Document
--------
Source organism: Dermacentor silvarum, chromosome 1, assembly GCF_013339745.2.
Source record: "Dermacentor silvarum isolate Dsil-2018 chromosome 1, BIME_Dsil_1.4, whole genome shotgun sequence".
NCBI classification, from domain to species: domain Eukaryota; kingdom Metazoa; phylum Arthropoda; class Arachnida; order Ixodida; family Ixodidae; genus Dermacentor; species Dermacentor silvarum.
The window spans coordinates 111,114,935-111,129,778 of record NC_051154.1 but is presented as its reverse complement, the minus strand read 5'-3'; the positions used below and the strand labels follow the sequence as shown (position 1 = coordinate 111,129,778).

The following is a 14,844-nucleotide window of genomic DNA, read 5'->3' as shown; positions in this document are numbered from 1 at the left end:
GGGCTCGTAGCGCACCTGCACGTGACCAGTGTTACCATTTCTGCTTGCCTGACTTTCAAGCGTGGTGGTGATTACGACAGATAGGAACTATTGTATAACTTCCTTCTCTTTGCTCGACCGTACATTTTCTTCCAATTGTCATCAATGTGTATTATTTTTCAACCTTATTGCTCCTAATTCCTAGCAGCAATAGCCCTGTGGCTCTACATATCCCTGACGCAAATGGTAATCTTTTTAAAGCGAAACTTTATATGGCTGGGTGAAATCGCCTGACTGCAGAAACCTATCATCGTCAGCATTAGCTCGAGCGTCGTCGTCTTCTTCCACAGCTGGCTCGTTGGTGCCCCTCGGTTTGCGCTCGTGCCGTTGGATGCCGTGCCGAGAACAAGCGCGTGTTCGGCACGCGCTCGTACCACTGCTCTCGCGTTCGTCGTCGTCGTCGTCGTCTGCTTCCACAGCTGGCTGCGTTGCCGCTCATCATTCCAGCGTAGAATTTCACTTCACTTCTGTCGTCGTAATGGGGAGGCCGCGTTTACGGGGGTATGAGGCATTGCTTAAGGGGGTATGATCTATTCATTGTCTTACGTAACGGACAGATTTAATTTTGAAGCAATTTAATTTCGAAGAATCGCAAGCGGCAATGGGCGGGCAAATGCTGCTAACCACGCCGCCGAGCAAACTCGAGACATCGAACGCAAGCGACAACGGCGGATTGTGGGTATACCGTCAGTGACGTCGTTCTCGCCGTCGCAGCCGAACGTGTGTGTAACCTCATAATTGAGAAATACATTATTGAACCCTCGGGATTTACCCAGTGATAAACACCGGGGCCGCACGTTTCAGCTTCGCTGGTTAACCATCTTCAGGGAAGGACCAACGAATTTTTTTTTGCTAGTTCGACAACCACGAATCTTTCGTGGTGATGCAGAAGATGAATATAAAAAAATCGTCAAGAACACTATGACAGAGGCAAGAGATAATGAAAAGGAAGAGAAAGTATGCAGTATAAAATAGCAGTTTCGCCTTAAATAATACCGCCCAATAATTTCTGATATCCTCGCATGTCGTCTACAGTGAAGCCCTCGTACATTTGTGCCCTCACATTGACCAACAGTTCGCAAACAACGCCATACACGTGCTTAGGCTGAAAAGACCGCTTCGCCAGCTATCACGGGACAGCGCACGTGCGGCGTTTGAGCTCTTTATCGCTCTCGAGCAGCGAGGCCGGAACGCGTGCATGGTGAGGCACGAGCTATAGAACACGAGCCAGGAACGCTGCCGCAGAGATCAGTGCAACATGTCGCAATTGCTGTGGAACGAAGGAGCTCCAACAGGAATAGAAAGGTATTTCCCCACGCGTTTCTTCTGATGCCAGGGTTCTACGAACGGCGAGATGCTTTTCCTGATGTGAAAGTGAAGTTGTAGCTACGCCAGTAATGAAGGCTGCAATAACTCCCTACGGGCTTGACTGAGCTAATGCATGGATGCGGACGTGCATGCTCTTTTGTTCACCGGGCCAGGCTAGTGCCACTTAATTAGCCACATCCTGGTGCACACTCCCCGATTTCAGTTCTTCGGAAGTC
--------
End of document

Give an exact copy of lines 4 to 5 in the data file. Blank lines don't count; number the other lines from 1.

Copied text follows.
The window spans coordinates 111,114,935-111,129,778 of record NC_051154.1 but is presented as its reverse complement, the minus strand read 5'-3'; the positions used below and the strand labels follow the sequence as shown (position 1 = coordinate 111,129,778).

The following is a 14,844-nucleotide window of genomic DNA, read 5'->3' as shown; positions in this document are numbered from 1 at the left end: